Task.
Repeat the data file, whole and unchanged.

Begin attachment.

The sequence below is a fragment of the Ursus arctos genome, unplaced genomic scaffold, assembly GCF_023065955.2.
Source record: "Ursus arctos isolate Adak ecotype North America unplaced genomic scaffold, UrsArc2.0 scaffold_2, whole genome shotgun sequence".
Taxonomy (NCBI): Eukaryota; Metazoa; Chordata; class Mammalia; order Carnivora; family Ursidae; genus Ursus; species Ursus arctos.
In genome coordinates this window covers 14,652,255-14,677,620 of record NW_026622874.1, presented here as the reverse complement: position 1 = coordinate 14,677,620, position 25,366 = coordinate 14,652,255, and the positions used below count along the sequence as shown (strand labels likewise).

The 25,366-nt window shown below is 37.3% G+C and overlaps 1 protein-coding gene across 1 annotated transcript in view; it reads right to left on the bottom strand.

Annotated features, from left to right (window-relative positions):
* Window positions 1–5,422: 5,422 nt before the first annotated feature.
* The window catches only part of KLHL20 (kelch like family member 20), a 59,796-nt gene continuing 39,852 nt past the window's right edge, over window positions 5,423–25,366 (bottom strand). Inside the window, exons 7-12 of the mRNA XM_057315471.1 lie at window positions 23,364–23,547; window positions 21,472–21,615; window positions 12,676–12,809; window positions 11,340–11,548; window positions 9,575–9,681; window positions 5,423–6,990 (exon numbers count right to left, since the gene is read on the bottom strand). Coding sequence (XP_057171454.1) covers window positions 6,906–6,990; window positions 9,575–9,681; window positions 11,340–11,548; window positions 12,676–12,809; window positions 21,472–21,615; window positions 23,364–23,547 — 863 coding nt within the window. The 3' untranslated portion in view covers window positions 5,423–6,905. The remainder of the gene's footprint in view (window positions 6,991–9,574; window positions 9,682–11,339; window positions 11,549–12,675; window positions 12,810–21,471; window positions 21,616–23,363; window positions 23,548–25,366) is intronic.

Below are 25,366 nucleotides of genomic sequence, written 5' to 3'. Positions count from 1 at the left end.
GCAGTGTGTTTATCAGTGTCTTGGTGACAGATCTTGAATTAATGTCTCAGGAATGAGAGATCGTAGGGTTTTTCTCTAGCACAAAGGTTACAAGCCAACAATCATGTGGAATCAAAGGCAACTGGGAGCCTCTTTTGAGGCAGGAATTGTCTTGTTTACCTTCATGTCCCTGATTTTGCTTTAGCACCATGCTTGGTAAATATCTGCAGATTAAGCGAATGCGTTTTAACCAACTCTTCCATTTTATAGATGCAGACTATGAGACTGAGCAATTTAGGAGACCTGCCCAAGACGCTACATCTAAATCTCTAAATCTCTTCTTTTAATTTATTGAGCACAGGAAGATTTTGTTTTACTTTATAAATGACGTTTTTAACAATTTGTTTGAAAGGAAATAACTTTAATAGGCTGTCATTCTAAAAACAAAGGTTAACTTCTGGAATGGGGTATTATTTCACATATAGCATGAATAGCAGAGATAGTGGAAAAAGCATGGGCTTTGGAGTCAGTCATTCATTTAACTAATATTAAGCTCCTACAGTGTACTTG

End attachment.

The sequence below is a fragment of the Ursus arctos genome, unplaced genomic scaffold, assembly GCF_023065955.2.
Source record: "Ursus arctos isolate Adak ecotype North America unplaced genomic scaffold, UrsArc2.0 scaffold_2, whole genome shotgun sequence".
Taxonomy (NCBI): Eukaryota; Metazoa; Chordata; class Mammalia; order Carnivora; family Ursidae; genus Ursus; species Ursus arctos.
In genome coordinates this window covers 14,652,255-14,677,620 of record NW_026622874.1, presented here as the reverse complement: position 1 = coordinate 14,677,620, position 25,366 = coordinate 14,652,255, and the positions used below count along the sequence as shown (strand labels likewise).

The 25,366-nt window shown below is 37.3% G+C and overlaps 1 protein-coding gene across 1 annotated transcript in view; it reads right to left on the bottom strand.

Annotated features, from left to right (window-relative positions):
* Window positions 1–5,422: 5,422 nt before the first annotated feature.
* The window catches only part of KLHL20 (kelch like family member 20), a 59,796-nt gene continuing 39,852 nt past the window's right edge, over window positions 5,423–25,366 (bottom strand). Inside the window, exons 7-12 of the mRNA XM_057315471.1 lie at window positions 23,364–23,547; window positions 21,472–21,615; window positions 12,676–12,809; window positions 11,340–11,548; window positions 9,575–9,681; window positions 5,423–6,990 (exon numbers count right to left, since the gene is read on the bottom strand). Coding sequence (XP_057171454.1) covers window positions 6,906–6,990; window positions 9,575–9,681; window positions 11,340–11,548; window positions 12,676–12,809; window positions 21,472–21,615; window positions 23,364–23,547 — 863 coding nt within the window. The 3' untranslated portion in view covers window positions 5,423–6,905. The remainder of the gene's footprint in view (window positions 6,991–9,574; window positions 9,682–11,339; window positions 11,549–12,675; window positions 12,810–21,471; window positions 21,616–23,363; window positions 23,548–25,366) is intronic.

Below are 25,366 nucleotides of genomic sequence, written 5' to 3'. Positions count from 1 at the left end.
GCAGTGTGTTTATCAGTGTCTTGGTGACAGATCTTGAATTAATGTCTCAGGAATGAGAGATCGTAGGGTTTTTCTCTAGCACAAAGGTTACAAGCCAACAATCATGTGGAATCAAAGGCAACTGGGAGCCTCTTTTGAGGCAGGAATTGTCTTGTTTACCTTCATGTCCCTGATTTTGCTTTAGCACCATGCTTGGTAAATATCTGCAGATTAAGCGAATGCGTTTTAACCAACTCTTCCATTTTATAGATGCAGACTATGAGACTGAGCAATTTAGGAGACCTGCCCAAGACGCTACATCTAAATCTCTAAATCTCTTCTTTTAATTTATTGAGCACAGGAAGATTTTGTTTTACTTTATAAATGACGTTTTTAACAATTTGTTTGAAAGGAAATAACTTTAATAGGCTGTCATTCTAAAAACAAAGGTTAACTTCTGGAATGGGGTATTATTTCACATATAGCATGAATAGCAGAGATAGTGGAAAAAGCATGGGCTTTGGAGTCAGTCATTCATTTAACTAATATTAAGCTCCTACAGTGTACTTG